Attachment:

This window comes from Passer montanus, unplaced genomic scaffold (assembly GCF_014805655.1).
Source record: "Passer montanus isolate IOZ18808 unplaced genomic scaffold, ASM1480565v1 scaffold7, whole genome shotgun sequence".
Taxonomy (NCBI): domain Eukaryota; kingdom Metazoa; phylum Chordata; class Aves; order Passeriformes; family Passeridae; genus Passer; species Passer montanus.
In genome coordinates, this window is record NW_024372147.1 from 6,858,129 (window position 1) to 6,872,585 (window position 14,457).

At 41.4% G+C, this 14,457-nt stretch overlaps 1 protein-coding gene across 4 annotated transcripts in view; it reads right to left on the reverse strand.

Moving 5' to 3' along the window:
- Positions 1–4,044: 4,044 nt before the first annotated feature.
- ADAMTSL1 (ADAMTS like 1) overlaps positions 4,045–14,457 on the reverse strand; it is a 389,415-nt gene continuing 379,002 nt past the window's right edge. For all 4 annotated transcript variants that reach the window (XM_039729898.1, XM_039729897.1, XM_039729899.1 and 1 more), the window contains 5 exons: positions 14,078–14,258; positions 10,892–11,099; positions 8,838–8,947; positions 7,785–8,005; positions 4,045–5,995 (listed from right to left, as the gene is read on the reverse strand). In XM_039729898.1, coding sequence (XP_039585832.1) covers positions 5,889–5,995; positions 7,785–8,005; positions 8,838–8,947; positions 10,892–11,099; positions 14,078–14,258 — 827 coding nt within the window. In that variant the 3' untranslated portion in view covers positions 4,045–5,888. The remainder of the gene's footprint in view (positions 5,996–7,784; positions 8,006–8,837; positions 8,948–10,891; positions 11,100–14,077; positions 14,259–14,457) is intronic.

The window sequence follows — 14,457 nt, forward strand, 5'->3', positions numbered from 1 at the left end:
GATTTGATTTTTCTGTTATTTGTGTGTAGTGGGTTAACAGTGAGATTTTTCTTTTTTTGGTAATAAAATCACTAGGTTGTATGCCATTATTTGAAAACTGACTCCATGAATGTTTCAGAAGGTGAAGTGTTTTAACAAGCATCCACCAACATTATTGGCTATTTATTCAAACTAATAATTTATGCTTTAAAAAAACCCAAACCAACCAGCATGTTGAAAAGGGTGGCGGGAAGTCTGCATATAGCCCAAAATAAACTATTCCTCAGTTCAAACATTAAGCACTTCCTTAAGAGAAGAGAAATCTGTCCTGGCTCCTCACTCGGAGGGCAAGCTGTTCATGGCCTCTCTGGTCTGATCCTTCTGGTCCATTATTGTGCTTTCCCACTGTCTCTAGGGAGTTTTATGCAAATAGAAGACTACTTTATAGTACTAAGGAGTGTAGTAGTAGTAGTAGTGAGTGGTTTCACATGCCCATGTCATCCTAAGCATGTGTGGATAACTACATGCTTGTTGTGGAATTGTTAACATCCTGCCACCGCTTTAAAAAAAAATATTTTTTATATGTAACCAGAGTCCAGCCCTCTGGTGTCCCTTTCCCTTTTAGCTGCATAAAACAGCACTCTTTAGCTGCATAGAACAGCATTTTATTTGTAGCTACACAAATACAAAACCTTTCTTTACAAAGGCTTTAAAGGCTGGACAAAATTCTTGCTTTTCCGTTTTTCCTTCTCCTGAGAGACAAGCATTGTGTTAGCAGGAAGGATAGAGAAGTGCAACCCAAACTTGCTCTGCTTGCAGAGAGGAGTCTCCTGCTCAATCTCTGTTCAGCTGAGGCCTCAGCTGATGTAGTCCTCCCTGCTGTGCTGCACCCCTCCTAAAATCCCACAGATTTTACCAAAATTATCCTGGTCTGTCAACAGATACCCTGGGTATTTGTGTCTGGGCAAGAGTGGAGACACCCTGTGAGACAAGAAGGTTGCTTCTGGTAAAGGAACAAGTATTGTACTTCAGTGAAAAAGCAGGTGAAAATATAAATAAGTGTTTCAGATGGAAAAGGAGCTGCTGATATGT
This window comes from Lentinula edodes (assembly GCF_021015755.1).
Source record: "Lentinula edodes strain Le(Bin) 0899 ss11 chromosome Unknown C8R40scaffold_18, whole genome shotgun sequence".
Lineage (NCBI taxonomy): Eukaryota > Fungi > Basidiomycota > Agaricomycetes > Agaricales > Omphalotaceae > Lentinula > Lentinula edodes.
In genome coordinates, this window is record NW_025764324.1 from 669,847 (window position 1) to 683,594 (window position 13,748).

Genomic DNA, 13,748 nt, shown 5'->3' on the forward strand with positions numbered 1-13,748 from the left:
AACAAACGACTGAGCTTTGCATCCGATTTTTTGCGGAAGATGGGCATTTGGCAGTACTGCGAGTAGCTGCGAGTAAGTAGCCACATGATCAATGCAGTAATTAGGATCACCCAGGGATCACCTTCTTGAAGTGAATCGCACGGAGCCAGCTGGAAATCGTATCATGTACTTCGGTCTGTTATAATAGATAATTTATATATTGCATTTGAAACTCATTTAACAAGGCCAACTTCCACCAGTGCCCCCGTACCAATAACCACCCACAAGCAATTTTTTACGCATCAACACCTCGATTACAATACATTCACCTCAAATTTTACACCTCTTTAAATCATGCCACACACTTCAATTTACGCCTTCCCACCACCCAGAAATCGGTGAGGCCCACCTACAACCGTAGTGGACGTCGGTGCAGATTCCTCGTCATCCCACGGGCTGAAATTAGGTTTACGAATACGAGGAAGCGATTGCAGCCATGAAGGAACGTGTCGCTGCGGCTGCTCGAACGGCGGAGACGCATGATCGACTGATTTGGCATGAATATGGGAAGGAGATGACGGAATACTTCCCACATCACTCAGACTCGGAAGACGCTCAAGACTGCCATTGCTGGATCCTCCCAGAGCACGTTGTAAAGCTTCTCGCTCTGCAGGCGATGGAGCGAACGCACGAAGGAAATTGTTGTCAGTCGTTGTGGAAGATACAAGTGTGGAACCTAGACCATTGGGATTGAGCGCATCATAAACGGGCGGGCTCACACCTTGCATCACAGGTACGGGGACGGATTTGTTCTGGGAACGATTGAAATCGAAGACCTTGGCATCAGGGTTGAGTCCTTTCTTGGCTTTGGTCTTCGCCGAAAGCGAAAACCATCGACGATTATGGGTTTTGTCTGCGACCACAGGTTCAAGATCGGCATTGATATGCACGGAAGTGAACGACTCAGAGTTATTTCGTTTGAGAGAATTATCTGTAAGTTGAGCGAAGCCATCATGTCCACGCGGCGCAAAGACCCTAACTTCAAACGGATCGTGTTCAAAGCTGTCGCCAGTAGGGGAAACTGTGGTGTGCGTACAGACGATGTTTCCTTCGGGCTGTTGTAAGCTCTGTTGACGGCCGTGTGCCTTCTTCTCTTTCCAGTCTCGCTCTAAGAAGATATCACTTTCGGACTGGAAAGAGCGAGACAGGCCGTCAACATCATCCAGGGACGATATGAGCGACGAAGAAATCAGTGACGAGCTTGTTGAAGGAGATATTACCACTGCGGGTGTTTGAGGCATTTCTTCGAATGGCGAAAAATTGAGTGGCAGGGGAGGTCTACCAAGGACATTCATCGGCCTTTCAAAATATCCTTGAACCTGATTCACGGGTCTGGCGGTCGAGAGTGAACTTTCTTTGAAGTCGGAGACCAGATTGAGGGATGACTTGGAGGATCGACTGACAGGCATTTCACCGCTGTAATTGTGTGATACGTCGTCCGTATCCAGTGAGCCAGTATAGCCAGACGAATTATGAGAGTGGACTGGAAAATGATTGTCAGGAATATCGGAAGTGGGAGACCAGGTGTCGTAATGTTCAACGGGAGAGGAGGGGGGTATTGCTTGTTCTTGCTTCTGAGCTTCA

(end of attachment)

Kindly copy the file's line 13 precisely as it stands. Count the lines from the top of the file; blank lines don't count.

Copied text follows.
Lineage (NCBI taxonomy): Eukaryota > Fungi > Basidiomycota > Agaricomycetes > Agaricales > Omphalotaceae > Lentinula > Lentinula edodes.